In probability, a Chinese restaurant is a Markov process where customers enter and randomly choose to sit next to an existing customer, or they start a new table. Here, there will be many restaurants and customers are allowed to go from one place to another. The goal is to describe the invariant measure. This setting is motivated by close connections to a number of interesting situations: ideal Bose gas, zero-range process, Becker-Doring process, and spatial permutations. I will describe some results about condensation and typical size of large elements. (Joint work with Nick Ercolani and Sabine Jansen.)

### 24th February 2014 - Igor Kortchemski (École Normale Supérieure, Paris)

**Alien versus Predator **

We will be interested in a prey-predator dynamics on graphs, where vertices may be of three types: occupied by a prey or a predator, or unoccupied. Preys reproduce at a fixed rate and propagate only to unoccupied neighbours, while predators reproduce at another fixed rate and propagate only to prey neighbours. We will try to understand what happens if one starts with one prey and one predator: how does the system evolve? May the preys survive indefinitely? What is the final state of the system?

### 3rd March 2014 - Saul Jacka (University of Warwick)

**Minimising the time to shuttle a diffusion between two points **

Motivated by a problem in simulated tempering (a form of Markov chain Monte Carlo), we seek to minimise, in a suitable sense, the time it takes a (regular) diffusion with instantaneous reflection at 0 and 1 to travel from the origin to 1 and then return. The control mechanism is that we are allowed to chose the diffusion's drift at each point in [0,1]. We consider the static and dynamic versions of this problem, where, in the dynamic version, we are only able to choose the drift at each point at the time of first visiting that point. We first consider the case where we start from 0 and then will discuss a more general case, outlining the remaining open problems.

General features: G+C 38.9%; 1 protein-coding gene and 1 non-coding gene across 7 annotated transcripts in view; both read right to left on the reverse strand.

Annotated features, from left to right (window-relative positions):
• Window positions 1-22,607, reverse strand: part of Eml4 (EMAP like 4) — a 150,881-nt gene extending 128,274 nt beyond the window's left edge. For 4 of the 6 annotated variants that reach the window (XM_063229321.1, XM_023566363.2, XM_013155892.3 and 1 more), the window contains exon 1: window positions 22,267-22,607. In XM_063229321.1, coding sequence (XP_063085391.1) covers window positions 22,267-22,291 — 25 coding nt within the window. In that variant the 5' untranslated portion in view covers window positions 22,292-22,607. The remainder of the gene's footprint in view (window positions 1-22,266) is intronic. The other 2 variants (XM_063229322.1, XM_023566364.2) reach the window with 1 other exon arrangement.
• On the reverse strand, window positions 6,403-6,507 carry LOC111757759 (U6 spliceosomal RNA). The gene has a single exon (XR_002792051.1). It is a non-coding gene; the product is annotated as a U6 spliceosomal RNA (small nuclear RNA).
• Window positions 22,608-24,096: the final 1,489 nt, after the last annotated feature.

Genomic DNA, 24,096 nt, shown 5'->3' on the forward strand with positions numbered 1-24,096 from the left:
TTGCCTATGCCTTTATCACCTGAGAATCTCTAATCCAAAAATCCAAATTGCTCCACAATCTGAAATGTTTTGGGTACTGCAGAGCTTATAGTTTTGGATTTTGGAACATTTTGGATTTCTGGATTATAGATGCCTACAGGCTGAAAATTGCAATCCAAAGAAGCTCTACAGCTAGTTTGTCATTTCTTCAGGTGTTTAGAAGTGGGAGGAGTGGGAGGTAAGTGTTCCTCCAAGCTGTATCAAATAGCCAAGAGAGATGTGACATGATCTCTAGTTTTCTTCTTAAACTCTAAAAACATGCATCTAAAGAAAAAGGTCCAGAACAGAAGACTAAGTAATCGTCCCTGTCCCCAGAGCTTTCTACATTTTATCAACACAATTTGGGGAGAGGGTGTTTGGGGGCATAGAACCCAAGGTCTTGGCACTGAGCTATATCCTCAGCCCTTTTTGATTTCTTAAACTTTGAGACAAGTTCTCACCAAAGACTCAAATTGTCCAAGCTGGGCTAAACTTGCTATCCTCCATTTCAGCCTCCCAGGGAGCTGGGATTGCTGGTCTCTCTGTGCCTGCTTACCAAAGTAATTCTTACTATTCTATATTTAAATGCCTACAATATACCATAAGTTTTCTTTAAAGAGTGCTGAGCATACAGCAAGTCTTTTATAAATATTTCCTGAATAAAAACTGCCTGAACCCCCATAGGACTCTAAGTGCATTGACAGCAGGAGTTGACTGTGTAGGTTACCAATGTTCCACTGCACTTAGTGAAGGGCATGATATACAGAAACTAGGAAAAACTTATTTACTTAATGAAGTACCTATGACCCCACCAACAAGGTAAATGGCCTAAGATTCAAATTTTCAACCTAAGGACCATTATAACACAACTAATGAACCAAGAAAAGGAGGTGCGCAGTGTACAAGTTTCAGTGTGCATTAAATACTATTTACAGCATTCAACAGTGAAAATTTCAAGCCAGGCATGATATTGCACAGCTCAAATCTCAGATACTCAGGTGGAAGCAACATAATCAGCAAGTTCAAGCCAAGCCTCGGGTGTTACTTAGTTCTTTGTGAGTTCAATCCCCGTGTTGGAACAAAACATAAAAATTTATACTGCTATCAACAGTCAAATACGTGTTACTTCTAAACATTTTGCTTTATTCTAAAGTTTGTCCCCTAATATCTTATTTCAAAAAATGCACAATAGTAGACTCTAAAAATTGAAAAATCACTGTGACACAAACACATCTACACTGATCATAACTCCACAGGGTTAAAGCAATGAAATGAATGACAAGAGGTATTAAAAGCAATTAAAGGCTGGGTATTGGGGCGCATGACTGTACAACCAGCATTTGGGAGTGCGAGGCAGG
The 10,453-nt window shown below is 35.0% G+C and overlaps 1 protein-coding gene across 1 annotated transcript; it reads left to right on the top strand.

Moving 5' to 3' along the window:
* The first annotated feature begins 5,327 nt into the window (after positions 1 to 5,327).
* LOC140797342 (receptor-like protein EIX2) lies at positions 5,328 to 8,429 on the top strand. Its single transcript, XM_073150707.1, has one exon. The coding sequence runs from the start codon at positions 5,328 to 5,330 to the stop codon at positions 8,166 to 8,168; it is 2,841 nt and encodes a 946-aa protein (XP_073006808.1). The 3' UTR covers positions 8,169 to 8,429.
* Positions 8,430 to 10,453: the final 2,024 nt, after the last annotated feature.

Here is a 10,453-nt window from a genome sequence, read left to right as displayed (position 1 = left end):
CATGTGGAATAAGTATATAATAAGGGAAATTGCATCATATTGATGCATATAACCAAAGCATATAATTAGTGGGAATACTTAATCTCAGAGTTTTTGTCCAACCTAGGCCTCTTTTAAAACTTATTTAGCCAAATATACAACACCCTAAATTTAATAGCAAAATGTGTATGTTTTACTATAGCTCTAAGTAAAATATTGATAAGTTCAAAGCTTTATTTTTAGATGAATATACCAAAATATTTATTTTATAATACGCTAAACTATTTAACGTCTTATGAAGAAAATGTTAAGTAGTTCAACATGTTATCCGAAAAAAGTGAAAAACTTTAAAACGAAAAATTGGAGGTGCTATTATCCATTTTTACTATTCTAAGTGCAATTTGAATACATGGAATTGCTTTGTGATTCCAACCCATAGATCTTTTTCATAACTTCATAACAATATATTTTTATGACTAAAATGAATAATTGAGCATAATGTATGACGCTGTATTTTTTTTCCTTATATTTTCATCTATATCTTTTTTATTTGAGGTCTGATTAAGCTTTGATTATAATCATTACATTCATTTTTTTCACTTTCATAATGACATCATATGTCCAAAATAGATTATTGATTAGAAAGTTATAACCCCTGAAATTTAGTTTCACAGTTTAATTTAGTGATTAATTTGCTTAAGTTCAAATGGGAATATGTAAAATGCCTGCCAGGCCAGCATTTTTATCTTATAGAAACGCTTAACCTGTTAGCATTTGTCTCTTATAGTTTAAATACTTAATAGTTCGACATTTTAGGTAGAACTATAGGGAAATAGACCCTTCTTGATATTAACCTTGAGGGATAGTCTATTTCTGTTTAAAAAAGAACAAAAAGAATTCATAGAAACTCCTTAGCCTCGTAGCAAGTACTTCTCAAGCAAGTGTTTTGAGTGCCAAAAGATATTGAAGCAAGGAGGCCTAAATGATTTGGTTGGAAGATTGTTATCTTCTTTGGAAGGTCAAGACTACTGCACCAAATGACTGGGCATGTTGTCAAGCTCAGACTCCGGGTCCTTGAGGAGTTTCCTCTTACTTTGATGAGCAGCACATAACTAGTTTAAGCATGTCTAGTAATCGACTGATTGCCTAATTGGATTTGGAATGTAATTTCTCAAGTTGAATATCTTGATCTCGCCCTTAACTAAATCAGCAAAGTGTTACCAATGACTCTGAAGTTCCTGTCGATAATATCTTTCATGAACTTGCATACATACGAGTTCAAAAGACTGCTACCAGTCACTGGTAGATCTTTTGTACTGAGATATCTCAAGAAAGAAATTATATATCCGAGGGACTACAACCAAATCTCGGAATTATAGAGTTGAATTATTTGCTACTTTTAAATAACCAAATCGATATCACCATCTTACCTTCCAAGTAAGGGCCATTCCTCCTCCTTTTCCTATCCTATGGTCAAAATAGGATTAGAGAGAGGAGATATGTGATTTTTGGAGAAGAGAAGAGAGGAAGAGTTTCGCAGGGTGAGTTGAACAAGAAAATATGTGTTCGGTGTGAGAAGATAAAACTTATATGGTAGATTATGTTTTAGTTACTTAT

### 10th March 2014 - Leif Döring (ETH Zürich)

**Self-Similarity, Voter Processes and Catalytic Branching Processes**

I will highlight a relation between self-similar processes represented by a stochastic differential equations and limits of certain stochastic partial differential equations. On the way we shall discuss some typical phenomena of interacting particle systems and interacting diffusion processes.

### 17thMarch 2014 - Amanda Turner (Lancaster University)

**Small particle limits in a regularized Laplacian random growth model**

In 1998 Hastings and Levitov proposed a one-parameter family of models for planar random growth in which clusters are represented as compositions of conformal mappings. This family includes physically occurring processes such as diffusion-limited aggregation (DLA), dielectric breakdown and the Eden model for biological cell growth. In the simplest case of the model (corresponding to the parameter alpha=0), James Norris and I showed how the Brownian web arises in the limit resulting from small particle size and rapid aggregation. In particular this implies that beyond a certain time, all newly aggregating particles share a single common ancestor. I shall show how small changes in alpha result in the emergence of branching structures within the model so that, beyond a certain time, the number of common ancestors is a random number whose distribution can be obtained. This is based on joint work with Fredrik Johansson Viklund (Uppsala) and Alan Sola (Cambridge).

### 24th March 2014 - Marcel Ortgiese (Universität Münster)

**The Interface of the Symbiotic Branching Model**